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"Breathing problems" - continuing the story ...

Discussion in 'New Divers and Those Considering Diving' started by Sandie7, Nov 4, 2014.

  1. Sandie7

    Sandie7 DIR Practitioner

    # of Dives: 50 - 99
    Location: Lisbon, Portugal
    About 2 months ago I posted for the first time on this Forum, asking for help (http://www.scubaboard.com/forums/new-divers-those-considering-diving/490161-breathing-problems.html ). I received very good advice and support.

    Sorry for the long post, but I have no other way of explaining what happened and I needed to talk about this … also, sorry for eventual words that may not be the correct ones.

    As I had stated, I decided to start the OW course, and received my manual at the beginning of September. At that particular school, classes are not scheduled – but I wasn’t in a hurry. We did the first 3 theory classes. The first confined water dive was postponed because of bad weather - my instructor does not like pool classes and believes the ocean bay where the school is perfectly fits the idea of “confined water”.

    I kept studying hard. I thought that the more I learned the better chances I had to fight the panic.

    Anyway, because the weather wasn’t getting better, we ended up going to a swimming pool (we were a group of 4 students). I felt extremely relieved. That class was great for me – after what had happened before, I realized I could actually breathe with a regulator (I felt panic just thinking about that) and did all the exercises with no particular difficulties.

    The weekend afterwards the second dive was cancelled, again due to bad weather. We ended up doing that dive only in October 19[SUP]th[/SUP] (1 was sick, we were only 3). One student was experienced – had learned to dive with his mother -, the other one was used to swim in the river Tagus. To my instructor, because of my “panic issues” I was the only one who would give him trouble. We put on the equipment and got in the water from the boat, and waited for a while for the instructor to put his own equipment on. There was wind, and waves – I started having a bit of trouble breathing, my mask was uncomfortable, and for some reason I wasn’t doing well with the snorkel … I was swallowing water and coughing. So … my instructor told me that “What you need is to be in the water”, asked what was wrong, I told him the mask was hurting, and he gave me his own mask and fastened the straps. I thought it was too tight, but he seemed so angry by then that I thought I better keep quiet (I tried to move the straps but couldn’t do it). He then demonstrated how to descend. Everybody did so, except me. I did not have enough weight, but even with an extra kilogram it did not work. With no obvious patience left, my instructor pulled me and I ended up at the bottom on my back and couldn’t get up (I weight 52 kilos, by the way, and I am slender - was very unbalanced with the equipment).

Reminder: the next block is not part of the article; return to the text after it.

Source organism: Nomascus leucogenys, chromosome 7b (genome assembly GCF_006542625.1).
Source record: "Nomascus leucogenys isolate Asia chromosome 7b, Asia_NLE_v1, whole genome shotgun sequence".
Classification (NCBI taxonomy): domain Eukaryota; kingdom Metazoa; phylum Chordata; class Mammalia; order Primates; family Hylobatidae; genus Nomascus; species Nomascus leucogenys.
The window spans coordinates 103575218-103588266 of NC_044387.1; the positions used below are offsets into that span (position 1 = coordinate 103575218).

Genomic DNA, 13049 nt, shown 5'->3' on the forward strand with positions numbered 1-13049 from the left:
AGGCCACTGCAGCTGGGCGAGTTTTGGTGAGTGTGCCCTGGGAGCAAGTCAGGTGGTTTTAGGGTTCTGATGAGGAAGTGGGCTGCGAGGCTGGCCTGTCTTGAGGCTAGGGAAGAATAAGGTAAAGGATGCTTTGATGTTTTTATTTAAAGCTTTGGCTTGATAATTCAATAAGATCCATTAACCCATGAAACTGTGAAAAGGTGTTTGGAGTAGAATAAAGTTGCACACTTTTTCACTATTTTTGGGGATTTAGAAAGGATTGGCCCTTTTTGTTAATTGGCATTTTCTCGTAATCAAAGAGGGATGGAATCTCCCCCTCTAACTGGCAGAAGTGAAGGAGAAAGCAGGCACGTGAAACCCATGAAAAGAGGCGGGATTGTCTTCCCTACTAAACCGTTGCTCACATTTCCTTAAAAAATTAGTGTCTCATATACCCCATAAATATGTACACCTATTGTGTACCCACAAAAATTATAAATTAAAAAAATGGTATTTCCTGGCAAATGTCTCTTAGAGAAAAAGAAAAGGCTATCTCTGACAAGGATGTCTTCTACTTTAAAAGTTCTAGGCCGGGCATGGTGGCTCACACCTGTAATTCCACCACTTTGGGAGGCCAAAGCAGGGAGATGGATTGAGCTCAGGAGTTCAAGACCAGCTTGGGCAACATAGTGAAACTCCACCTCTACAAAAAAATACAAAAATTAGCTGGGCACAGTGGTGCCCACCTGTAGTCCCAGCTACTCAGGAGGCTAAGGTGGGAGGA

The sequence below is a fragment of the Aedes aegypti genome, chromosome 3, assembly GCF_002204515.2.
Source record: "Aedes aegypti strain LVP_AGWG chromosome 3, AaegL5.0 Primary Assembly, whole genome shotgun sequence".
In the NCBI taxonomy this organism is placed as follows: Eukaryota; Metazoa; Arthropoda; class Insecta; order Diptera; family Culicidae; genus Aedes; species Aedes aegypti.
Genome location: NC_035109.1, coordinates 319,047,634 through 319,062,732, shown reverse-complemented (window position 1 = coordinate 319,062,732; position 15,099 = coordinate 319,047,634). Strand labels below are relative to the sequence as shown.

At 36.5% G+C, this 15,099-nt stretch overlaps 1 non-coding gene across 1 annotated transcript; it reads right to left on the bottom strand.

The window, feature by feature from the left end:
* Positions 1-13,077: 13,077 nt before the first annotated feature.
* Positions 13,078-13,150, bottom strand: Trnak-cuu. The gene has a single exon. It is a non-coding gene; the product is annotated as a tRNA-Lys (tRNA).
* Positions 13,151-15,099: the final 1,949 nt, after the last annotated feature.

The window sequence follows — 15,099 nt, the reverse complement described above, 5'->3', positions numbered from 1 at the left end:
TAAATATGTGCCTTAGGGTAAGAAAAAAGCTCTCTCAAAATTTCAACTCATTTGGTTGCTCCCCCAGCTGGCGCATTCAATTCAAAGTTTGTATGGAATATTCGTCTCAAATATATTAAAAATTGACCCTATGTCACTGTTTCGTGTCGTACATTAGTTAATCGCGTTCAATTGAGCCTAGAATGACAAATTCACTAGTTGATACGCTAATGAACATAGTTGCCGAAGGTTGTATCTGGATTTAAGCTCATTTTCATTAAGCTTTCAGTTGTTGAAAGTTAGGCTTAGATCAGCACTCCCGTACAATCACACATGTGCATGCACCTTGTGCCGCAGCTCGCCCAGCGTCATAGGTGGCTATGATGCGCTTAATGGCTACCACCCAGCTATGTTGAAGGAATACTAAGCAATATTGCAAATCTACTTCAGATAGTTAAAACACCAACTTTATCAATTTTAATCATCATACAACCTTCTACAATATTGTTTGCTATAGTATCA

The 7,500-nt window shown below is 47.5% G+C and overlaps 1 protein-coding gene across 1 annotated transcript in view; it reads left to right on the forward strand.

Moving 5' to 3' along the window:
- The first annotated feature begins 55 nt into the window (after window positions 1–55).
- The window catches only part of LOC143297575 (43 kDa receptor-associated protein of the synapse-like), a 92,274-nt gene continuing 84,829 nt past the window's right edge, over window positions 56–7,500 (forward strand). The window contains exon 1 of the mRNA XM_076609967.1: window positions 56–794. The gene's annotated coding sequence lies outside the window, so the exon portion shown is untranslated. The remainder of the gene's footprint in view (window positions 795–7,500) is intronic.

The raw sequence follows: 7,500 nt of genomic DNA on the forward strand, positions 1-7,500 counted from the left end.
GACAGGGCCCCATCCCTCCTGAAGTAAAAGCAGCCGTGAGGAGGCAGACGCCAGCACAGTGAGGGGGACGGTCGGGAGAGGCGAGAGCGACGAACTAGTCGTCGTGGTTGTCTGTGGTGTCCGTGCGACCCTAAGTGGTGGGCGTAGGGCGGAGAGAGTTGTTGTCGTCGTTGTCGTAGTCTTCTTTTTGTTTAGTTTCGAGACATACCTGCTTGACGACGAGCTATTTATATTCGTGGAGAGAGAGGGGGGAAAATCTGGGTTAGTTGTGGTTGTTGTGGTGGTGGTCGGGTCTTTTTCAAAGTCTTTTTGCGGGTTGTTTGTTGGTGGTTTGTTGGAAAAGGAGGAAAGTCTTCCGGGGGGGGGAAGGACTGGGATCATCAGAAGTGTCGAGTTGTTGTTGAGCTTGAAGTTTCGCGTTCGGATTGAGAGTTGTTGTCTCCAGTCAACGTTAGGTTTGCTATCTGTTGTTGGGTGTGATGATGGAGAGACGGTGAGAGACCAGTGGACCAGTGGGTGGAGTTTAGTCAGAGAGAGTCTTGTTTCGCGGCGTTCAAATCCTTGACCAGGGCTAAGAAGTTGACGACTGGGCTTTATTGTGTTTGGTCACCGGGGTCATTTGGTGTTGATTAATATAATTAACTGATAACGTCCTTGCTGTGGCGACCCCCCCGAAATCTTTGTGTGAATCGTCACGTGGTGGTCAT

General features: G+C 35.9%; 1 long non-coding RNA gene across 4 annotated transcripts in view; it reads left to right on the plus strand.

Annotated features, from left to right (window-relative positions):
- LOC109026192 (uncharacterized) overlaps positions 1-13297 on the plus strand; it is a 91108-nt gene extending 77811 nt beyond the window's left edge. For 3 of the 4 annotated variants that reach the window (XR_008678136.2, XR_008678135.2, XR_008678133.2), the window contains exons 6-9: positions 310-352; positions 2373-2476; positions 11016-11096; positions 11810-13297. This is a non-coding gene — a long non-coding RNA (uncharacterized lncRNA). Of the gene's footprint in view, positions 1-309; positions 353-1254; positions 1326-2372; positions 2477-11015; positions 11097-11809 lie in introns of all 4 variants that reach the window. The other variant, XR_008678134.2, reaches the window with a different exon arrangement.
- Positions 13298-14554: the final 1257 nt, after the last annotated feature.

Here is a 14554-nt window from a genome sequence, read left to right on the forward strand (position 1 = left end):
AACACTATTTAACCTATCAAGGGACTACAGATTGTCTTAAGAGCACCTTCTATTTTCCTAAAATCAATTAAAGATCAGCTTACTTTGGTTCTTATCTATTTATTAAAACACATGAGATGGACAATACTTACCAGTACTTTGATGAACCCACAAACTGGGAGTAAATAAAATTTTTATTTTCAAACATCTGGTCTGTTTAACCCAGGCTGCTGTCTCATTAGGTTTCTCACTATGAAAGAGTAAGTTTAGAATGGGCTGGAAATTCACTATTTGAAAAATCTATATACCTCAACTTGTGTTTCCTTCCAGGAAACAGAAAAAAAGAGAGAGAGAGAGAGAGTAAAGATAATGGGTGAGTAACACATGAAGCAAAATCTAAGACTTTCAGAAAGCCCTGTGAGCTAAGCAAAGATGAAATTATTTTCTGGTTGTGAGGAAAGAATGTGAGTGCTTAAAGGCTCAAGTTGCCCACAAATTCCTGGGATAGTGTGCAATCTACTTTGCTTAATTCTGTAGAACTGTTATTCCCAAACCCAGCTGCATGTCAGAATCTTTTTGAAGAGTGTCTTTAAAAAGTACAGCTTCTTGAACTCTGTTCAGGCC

It’s difficult to explain what happened next as it was so confused: my mask filled with water immediately. I cleared it. One student went back to the surface as he could not control his buoyancy – the instructor had to go up too. He tried to make the 2 of us swim but he was actually shouting under water. He was trying to make us go to a place where there is sand, so we could do the exercises. My mask filled again. I cleared it. I could not see well from my right eye. When it filled for the 3[SUP]rd[/SUP] time, I choked, but managed to cough with the regulator. And this was happening when I was trying to use the buoyancy control (which I had only tried for a while 1 month ago at the swimming pool) and with an equipment that was too big for me. I was in trouble and made the sign to go up.

    I was not allowed. I admit that, at that moment (and only then), I felt the panic growing, and fast. But then the mask filled again, I choked again so I had something else to do besides panicking (!!!).